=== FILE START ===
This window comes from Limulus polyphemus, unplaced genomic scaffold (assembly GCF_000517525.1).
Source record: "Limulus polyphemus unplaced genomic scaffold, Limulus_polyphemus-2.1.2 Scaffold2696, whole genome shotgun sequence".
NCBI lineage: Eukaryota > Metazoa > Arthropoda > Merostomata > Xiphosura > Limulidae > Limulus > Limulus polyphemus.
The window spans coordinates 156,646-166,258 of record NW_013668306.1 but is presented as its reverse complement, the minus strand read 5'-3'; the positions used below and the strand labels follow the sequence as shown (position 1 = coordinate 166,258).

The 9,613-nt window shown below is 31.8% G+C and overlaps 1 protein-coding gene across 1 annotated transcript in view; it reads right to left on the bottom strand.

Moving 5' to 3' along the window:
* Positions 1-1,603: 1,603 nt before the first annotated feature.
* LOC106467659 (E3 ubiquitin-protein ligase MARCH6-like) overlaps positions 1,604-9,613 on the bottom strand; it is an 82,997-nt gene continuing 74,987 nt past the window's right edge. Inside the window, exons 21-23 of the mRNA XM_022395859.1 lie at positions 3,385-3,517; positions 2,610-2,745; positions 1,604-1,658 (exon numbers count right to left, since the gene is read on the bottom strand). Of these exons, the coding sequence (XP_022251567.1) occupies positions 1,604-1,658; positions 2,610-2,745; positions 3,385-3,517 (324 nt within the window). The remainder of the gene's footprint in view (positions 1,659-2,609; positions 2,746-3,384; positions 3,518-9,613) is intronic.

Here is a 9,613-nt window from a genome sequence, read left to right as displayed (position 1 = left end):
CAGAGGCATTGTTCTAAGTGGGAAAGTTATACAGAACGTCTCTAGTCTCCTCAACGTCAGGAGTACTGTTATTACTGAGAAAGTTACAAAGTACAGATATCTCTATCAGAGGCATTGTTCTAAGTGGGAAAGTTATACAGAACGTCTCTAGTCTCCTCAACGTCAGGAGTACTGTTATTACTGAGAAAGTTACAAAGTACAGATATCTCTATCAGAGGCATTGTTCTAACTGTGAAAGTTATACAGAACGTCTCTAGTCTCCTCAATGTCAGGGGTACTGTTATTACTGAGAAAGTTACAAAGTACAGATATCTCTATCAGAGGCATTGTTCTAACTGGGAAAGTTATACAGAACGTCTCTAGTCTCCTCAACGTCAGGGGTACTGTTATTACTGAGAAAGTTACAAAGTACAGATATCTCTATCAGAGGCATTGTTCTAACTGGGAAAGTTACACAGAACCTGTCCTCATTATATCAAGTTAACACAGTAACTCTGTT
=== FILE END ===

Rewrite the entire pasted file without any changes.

This window comes from Limulus polyphemus, unplaced genomic scaffold (assembly GCF_000517525.1).
Source record: "Limulus polyphemus unplaced genomic scaffold, Limulus_polyphemus-2.1.2 Scaffold2696, whole genome shotgun sequence".
NCBI lineage: Eukaryota > Metazoa > Arthropoda > Merostomata > Xiphosura > Limulidae > Limulus > Limulus polyphemus.
The window spans coordinates 156,646-166,258 of record NW_013668306.1 but is presented as its reverse complement, the minus strand read 5'-3'; the positions used below and the strand labels follow the sequence as shown (position 1 = coordinate 166,258).

The 9,613-nt window shown below is 31.8% G+C and overlaps 1 protein-coding gene across 1 annotated transcript in view; it reads right to left on the bottom strand.

Moving 5' to 3' along the window:
* Positions 1-1,603: 1,603 nt before the first annotated feature.
* LOC106467659 (E3 ubiquitin-protein ligase MARCH6-like) overlaps positions 1,604-9,613 on the bottom strand; it is an 82,997-nt gene continuing 74,987 nt past the window's right edge. Inside the window, exons 21-23 of the mRNA XM_022395859.1 lie at positions 3,385-3,517; positions 2,610-2,745; positions 1,604-1,658 (exon numbers count right to left, since the gene is read on the bottom strand). Of these exons, the coding sequence (XP_022251567.1) occupies positions 1,604-1,658; positions 2,610-2,745; positions 3,385-3,517 (324 nt within the window). The remainder of the gene's footprint in view (positions 1,659-2,609; positions 2,746-3,384; positions 3,518-9,613) is intronic.

Here is a 9,613-nt window from a genome sequence, read left to right as displayed (position 1 = left end):
CAGAGGCATTGTTCTAAGTGGGAAAGTTATACAGAACGTCTCTAGTCTCCTCAACGTCAGGAGTACTGTTATTACTGAGAAAGTTACAAAGTACAGATATCTCTATCAGAGGCATTGTTCTAAGTGGGAAAGTTATACAGAACGTCTCTAGTCTCCTCAACGTCAGGAGTACTGTTATTACTGAGAAAGTTACAAAGTACAGATATCTCTATCAGAGGCATTGTTCTAACTGTGAAAGTTATACAGAACGTCTCTAGTCTCCTCAATGTCAGGGGTACTGTTATTACTGAGAAAGTTACAAAGTACAGATATCTCTATCAGAGGCATTGTTCTAACTGGGAAAGTTATACAGAACGTCTCTAGTCTCCTCAACGTCAGGGGTACTGTTATTACTGAGAAAGTTACAAAGTACAGATATCTCTATCAGAGGCATTGTTCTAACTGGGAAAGTTACACAGAACCTGTCCTCATTATATCAAGTTAACACAGTAACTCTGTT